Police believe they have identified the suspected perpetrators of the novichok attack on former Russian double agent Sergei Skripal, the Press Association has reported.
But security minister Ben Wallace dismissed the report as "wild speculation" on Twitter.
The 66-year-old and his 33-year-old daughter Yulia were attacked with the deadly nerve agent at their home in Salisbury, Wiltshire.
The pair were taken to hospital after shoppers found them collapsed on a bench at The Maltings shopping centre on 4 March.
Both survived the attack and were discharged from Salisbury District Hospital after extensive treatment.
Officers believe several Russians were involved in the attempted murder and say they are looking for more than one suspect.
"Investigators believe they have identified the suspected perpetrators of the novichok attack through CCTV and have cross-checked this with records of people who entered the country around that time," a source close to the investigation told PA.
They said investigators were "sure" the suspects were Russian.
Scotland Yard, which is leading the investigation, declined to comment.
Sky's crime correspondent Martin Brunt said: "This would chime with the government's long-held belief that the Russian state was behind the attack on the Skripals, or at least had lost control of the nerve agent novichok which scientists say is made only in Russia."
In an analysis of samples taken from the Skripals' home, the highest concentrations of the toxic chemical was found on door handles.
The day before the pair were found unconscious by members of the public in Salisbury town centre, Mr Skripal was driven to Heathrow Airport by a friend to collect his daughter returning from the Russian capital, Moscow.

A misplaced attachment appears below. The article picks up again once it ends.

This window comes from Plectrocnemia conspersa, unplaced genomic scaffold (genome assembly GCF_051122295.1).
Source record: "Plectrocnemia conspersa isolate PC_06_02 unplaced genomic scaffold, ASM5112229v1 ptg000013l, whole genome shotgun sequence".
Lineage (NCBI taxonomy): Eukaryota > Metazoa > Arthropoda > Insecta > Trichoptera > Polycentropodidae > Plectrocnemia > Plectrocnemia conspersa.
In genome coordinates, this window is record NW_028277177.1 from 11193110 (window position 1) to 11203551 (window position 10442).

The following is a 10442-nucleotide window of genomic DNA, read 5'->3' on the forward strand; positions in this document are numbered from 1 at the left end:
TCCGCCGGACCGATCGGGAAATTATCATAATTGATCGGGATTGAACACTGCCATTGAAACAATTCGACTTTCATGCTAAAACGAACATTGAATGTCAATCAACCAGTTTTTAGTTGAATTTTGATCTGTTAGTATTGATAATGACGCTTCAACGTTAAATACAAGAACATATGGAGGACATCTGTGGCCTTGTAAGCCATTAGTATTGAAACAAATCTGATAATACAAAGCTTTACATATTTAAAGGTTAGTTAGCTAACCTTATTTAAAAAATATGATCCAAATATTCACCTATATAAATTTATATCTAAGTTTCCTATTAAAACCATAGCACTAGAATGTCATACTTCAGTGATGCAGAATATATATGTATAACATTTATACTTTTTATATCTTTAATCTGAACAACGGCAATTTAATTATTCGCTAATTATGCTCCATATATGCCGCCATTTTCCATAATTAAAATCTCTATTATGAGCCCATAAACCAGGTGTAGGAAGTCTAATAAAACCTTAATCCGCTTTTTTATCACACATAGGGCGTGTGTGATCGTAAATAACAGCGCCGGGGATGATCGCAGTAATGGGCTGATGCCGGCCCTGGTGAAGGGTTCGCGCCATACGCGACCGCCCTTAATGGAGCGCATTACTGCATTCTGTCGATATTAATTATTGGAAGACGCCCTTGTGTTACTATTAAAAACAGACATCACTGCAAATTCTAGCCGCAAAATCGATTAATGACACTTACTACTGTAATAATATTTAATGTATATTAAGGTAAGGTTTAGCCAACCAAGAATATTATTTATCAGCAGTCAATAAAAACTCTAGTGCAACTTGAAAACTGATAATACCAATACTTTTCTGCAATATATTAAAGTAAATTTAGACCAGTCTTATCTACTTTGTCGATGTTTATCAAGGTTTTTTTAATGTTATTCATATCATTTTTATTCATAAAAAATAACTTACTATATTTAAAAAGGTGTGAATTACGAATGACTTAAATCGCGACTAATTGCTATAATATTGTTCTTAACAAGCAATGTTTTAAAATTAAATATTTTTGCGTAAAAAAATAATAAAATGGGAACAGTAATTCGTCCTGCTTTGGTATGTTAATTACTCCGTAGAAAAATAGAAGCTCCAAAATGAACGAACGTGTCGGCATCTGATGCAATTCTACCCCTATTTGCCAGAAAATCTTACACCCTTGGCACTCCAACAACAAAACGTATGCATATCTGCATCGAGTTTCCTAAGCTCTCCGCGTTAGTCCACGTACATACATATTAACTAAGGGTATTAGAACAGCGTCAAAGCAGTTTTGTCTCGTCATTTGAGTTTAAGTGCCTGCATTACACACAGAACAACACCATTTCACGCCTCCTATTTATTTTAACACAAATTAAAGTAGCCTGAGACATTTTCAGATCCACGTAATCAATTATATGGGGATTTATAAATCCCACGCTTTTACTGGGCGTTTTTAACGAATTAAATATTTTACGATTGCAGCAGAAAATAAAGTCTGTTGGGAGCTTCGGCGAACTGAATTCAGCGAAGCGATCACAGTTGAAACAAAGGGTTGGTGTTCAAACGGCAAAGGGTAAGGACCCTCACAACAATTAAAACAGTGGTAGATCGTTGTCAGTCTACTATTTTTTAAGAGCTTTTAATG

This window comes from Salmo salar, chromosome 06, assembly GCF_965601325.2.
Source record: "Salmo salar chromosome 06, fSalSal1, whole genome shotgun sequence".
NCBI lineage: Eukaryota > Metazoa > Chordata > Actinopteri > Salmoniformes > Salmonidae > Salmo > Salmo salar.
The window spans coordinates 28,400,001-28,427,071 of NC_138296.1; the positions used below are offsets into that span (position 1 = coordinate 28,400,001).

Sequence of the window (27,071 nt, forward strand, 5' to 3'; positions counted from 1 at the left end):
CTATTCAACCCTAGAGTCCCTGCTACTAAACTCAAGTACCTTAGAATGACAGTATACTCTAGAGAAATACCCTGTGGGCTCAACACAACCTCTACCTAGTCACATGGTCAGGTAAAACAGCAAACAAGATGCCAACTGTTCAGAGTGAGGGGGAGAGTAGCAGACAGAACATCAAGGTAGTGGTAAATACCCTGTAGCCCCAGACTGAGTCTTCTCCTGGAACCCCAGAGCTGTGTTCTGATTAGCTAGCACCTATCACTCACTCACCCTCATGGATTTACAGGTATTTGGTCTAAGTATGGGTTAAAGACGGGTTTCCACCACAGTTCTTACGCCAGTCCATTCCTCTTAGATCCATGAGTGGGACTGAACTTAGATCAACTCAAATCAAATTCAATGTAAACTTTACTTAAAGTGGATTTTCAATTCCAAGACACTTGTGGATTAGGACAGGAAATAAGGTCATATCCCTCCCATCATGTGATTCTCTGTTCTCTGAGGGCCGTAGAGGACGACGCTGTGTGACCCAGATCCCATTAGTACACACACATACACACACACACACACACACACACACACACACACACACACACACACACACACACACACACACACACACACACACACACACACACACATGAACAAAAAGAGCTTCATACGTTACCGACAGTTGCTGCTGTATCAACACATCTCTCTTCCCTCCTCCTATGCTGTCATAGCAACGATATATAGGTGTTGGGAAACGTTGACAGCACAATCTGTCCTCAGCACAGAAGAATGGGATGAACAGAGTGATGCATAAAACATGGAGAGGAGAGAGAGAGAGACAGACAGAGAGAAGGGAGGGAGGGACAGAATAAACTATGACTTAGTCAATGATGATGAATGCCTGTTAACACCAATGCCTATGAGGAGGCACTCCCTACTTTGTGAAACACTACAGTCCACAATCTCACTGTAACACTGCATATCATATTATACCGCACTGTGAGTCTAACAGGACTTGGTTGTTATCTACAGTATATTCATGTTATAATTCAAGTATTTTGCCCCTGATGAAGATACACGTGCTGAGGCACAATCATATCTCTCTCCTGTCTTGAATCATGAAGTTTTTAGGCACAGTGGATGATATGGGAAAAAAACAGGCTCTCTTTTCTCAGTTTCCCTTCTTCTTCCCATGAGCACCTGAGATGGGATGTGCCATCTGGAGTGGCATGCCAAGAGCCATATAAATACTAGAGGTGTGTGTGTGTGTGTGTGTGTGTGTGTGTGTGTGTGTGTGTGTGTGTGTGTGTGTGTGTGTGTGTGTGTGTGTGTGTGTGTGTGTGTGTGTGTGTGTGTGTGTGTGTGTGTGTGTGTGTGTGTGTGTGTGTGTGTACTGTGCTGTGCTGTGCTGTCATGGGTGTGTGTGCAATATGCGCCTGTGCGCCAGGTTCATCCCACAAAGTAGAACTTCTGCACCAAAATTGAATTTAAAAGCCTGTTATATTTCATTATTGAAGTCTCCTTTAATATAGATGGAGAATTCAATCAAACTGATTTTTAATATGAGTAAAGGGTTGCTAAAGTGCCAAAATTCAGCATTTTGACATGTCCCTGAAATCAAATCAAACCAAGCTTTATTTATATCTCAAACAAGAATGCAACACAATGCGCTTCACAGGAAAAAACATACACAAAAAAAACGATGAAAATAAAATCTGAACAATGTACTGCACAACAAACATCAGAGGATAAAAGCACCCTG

Brunt said this left around a five-hour window for the attackers to visit their home to apply the nerve agent.
He said police officers had collected 5,000 hours of CCTV from the local area during the course of their enquiries.
"Those images would have been matched with CCTV taken from Heathrow Airport and any other airport within a few days of the attack," said Brunt.
"That gives you an insight into the kind of meticulous and complex work that has been going on.
"It may be that through that work police have come to the conclusion that they have found people who were around the Skripals' home on 3 or 4 March and have been able to identify similar figures, or the same figures, getting on flights and perhaps going back to Russia."
The breakthrough comes as an inquest was opened into the death of Dawn Sturgess.
She and her partner Charlie Rowley, both from Amesbury which is situated about eight miles north of Salisbury, were poisoned by novichok believed to be from the same batch as that used to target the Skripals.
Ms Sturgess, 44, died earlier this month - eight days after being exposed to 10 times the amount of nerve agent the former spy and his daughter came into contact with.
Investigators believe the substance was in a discarded perfume bottle that the couple found in a park and that Ms Sturgess likely sprayed the substance directly onto her skin.
Mr Rowley, 45, survived coming into contact with the chemical and is still being treated in hospital.
David Ridley, senior coroner for Wiltshire and Swindon, confirmed a small glass bottle of fluid was recovered by investigators and that tests showed it contained novichok.
He said details of the cause of Ms Sturgess's death would not be disclosed until further tests had been carried out and adjourned the inquest until 16 January, 2019.
More than 400 exhibits, samples and items have been recovered by police investigating the poisoning of the couple.
A high police presence remains in Amesbury and Salisbury as searches of properties and a clean-up of public places continues.
Public Health England has said the risk to the public remains low, but has advised people not to pick up any unknown items such as syringes, needles, cosmetics, or similar objects made of materials such as metal, plastic or glass.
"The advice remains, 'if you didn't drop it, then don't pick it up'," it said.
The government has continued to make clear it believes the Russian state was behind the attack on the Skripals.
Vladimir Putin and other senior Russian politicians have continued to deny any involvement in the poisonings.
The row has led to tit-for-tat diplomatic expulsions between the UK, its allies and Russia.